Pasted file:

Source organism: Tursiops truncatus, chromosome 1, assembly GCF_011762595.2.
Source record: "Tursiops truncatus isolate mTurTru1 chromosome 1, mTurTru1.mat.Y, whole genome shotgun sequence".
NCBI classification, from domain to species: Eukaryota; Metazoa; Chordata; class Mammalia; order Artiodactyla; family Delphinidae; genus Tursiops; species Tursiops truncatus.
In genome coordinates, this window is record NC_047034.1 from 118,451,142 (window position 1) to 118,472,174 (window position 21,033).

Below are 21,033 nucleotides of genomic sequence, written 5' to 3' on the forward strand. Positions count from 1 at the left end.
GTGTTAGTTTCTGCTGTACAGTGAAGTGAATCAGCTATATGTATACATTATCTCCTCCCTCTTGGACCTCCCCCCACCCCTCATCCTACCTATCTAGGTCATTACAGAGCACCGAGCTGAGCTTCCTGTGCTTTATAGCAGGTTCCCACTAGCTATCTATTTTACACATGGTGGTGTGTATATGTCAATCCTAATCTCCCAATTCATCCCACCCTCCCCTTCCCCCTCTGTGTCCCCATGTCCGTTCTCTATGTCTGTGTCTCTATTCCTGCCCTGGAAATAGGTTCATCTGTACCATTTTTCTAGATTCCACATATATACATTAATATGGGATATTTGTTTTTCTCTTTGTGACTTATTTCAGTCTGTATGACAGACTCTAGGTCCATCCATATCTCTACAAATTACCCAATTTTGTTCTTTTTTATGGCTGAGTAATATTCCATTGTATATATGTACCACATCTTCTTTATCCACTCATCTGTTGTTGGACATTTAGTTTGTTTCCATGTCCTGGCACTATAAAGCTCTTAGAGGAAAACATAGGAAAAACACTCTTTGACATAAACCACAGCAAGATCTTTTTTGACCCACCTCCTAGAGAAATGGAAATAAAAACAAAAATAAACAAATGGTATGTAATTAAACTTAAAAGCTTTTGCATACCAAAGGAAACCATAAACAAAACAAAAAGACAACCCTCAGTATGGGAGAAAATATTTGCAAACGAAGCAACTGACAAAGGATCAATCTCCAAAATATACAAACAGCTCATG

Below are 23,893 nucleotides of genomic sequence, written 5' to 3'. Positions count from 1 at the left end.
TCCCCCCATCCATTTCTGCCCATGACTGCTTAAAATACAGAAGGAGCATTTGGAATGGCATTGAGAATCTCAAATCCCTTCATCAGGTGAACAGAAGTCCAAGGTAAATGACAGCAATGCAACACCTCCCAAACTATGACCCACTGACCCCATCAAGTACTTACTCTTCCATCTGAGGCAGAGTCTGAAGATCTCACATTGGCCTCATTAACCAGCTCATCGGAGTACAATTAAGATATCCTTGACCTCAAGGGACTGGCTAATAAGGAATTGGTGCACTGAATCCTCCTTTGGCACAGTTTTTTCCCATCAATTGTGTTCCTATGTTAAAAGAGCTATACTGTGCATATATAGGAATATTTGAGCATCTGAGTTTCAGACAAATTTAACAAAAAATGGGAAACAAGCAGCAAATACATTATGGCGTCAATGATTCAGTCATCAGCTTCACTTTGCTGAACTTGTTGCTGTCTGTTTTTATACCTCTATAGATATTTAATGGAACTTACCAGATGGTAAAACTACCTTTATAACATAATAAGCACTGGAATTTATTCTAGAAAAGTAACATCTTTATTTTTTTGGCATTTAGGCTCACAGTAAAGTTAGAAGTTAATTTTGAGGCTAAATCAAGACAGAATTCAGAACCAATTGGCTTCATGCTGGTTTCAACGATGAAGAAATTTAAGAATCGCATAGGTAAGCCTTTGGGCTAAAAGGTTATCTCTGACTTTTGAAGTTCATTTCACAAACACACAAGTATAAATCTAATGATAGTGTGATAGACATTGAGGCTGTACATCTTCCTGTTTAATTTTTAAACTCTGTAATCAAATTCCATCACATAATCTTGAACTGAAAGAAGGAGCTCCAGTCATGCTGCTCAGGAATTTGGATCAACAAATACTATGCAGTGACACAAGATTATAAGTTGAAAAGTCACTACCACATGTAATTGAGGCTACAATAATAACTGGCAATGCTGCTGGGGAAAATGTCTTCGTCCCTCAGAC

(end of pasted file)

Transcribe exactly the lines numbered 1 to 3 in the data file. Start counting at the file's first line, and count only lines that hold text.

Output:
Source organism: Tursiops truncatus, chromosome 1, assembly GCF_011762595.2.
Source record: "Tursiops truncatus isolate mTurTru1 chromosome 1, mTurTru1.mat.Y, whole genome shotgun sequence".
NCBI classification, from domain to species: Eukaryota; Metazoa; Chordata; class Mammalia; order Artiodactyla; family Delphinidae; genus Tursiops; species Tursiops truncatus.